Saul’s attitude toward David was characterized by jealousy and insecurity.  Conversely, David’s attitude toward Saul was characterized by a gracious, forgiving spirit and a magnetic sense of security that was anchored in his relationship with God. 

Although life was not fair for the fifteen years for David from the time he was anointed King until he was officially honored as king, David’s character was honed and refined by the “unfair” process.  As in the case with much adversity, the time in which he had to bear under the weight of injustice proved to be a time that sweetened his spirit and forged him into that man that was “after God’s own heart.” 
Are you in a situation that is just not fair?   Take courage.  God is still working.  God is sovereign and makes possible that the oven or your adversity will form in you a gentleness and sweetness that makes people want to be around you, because you are becoming “Christlike.” 

“For He knows the way I take; When He has tried me, I shall come forth as gold.”  Job 23:10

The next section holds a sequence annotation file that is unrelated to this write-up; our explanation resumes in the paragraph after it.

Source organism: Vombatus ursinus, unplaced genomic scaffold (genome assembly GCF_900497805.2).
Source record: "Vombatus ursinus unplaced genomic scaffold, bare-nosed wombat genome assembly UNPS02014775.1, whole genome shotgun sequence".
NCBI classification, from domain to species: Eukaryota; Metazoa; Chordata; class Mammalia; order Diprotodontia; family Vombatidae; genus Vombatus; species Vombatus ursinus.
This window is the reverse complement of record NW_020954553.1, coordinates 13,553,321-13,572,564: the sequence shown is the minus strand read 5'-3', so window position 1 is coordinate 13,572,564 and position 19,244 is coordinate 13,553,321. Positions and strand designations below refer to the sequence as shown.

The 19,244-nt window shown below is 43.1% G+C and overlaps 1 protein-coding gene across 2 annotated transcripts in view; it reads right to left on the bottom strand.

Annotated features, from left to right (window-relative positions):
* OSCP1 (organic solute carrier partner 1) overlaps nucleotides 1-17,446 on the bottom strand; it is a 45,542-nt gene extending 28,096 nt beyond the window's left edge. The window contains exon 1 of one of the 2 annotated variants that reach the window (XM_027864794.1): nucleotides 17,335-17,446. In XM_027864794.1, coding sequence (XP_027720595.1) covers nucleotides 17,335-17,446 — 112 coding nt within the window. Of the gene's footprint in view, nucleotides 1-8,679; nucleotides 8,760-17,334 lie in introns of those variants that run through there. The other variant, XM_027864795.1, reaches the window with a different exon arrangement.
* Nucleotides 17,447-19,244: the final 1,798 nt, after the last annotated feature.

Monday, November 26, 2012

Chill with the Father

There is a time for everything, a season for every activity under heaven. 

A time to be born and a time to die.

A time to plant and a time to harvest.

A time to kill and a time to heal.

A time to tear down and a time to rebuild.

A time to cry and a time to laugh.

A time to grieve and a time to dance.

A time to scatter stones and a time to gather stones.

A time to embrace and a time to turn away.

A time to search and a time to lose.

A time to keep and a time to throw away.

A time to tear and a time to mend.

A time to be quiet and a time to speak up.

A time to love and a time to hate.

A time for war and a time for peace.

Ecclesiastes 3:1-8